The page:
GLOSSARY OF WORDS
Alphabetic Principle: The alphabetic principle is how phonemic awareness and knowledge of letter-sound correspondences come together in the practical application of reading and spelling.
Analytic phonics: (sometimes referred to as Analytical phonics or Implicit phonics) refers to the name of an approach in which phonics is taught and it starts at the word level, not at the sound (phoneme) level.
Auditory Discrimination: The ability of to hear likenesses and differences in phonemes or words, assuming normal hearing acuity.
Automaticity: (referenced in reading) is the fast, effortless word recognition that comes with a great deal of reading practice. Automaticity refers only to accurate, speedy word recognition, not to reading with expression. Therefore, automaticity (or automatic word recognition) is necessary, but not sufficient, for fluency.
Closed Syllable: A syllable ending in a consonant which is usually short.
Consonant – le: A syllable found at the end of the word; the e is always silent.
Cognitive: Referring to a level of conscious mental processing (thinking).
CVC words: Consonant Vowel Consonant (bat, cat, fed, lap).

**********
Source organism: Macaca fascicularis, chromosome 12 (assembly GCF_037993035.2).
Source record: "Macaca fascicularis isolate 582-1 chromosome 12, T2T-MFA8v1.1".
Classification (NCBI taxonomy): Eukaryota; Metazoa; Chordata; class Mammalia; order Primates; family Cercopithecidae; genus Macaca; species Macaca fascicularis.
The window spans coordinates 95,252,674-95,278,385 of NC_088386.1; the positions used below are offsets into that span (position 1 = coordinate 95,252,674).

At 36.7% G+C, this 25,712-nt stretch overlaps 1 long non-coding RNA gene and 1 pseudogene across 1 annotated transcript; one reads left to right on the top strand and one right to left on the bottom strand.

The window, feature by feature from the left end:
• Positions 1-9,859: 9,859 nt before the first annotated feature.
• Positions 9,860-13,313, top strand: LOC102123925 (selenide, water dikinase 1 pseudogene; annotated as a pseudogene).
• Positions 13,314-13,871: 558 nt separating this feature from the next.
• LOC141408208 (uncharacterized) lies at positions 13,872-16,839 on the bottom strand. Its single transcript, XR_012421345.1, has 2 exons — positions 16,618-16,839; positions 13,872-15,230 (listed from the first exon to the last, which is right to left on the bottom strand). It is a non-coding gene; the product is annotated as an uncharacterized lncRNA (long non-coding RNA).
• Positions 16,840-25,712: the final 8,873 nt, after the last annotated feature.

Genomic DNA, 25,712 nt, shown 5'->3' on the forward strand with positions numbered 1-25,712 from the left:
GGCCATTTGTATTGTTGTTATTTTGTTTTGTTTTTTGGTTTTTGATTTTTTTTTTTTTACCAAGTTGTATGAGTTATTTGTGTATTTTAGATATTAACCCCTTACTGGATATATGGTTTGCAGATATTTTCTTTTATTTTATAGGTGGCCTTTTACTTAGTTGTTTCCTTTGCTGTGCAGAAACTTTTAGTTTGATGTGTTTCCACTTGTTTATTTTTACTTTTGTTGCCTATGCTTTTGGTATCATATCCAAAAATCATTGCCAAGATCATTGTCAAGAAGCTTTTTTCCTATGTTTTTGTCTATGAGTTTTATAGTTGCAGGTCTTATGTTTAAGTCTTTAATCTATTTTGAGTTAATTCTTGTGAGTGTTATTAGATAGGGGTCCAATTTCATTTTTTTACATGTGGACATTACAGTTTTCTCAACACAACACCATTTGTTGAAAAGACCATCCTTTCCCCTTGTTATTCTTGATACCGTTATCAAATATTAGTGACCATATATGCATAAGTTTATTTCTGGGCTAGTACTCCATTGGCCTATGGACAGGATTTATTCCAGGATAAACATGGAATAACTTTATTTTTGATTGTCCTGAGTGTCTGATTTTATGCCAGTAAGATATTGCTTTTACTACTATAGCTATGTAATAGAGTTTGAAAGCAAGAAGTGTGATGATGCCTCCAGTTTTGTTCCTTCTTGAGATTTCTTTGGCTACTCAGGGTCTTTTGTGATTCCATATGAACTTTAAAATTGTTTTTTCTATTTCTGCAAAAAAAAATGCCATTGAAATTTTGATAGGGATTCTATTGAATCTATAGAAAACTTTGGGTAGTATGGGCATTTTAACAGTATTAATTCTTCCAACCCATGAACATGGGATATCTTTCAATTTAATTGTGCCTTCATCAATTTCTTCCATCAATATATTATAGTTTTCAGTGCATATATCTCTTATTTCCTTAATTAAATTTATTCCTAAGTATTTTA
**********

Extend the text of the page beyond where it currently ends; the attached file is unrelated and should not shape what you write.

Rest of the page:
Decode: To read by breaking apart components of a word; blending of sounds together to make a word.
Digraph: Two-letter grapheme representing one phoneme (sh, th, ch).
Diphthong: Two vowels making two separate sounds but said as one sound e.g. ou in house, oi in oil.
Direct Instruction: Telling the student directly what you want them to know and not waiting for them to “discover” it.
DSM–5: A manual for the assessment and diagnosis of mental disorders which contains descriptions, symptoms, and other criteria for diagnosing mental disorders. It provides a common language for clinicians to communicate about their patients and establishes consistent and reliable diagnoses that can be used in the research of mental disorders.
Encode: To spell, using auditory sense to help put together the components of a word.
Explicit: means that the teacher clearly explains and models key skills, with well-chosen examples. Children are not expected to develop these skills based mainly on exposure and incidental learning opportunities.
Fluency: The ability to read text quickly, accurately, and with proper expression.
Grapheme: A letter or group of letters representing a phoneme in writing.
Kinaesthetic: Motor (handwriting).
Monosyllabic : One syllable
Morpheme: The smallest meaningful unit in a language.
Morphology: The meaningful parts of words, the relationships amongst words, the study of base words, roots, and affixes.
Multisensory: Using ears (auditory), eyes (visual), and hand (kinaesthetic) senses to reinforce in the brain memory of the components of language.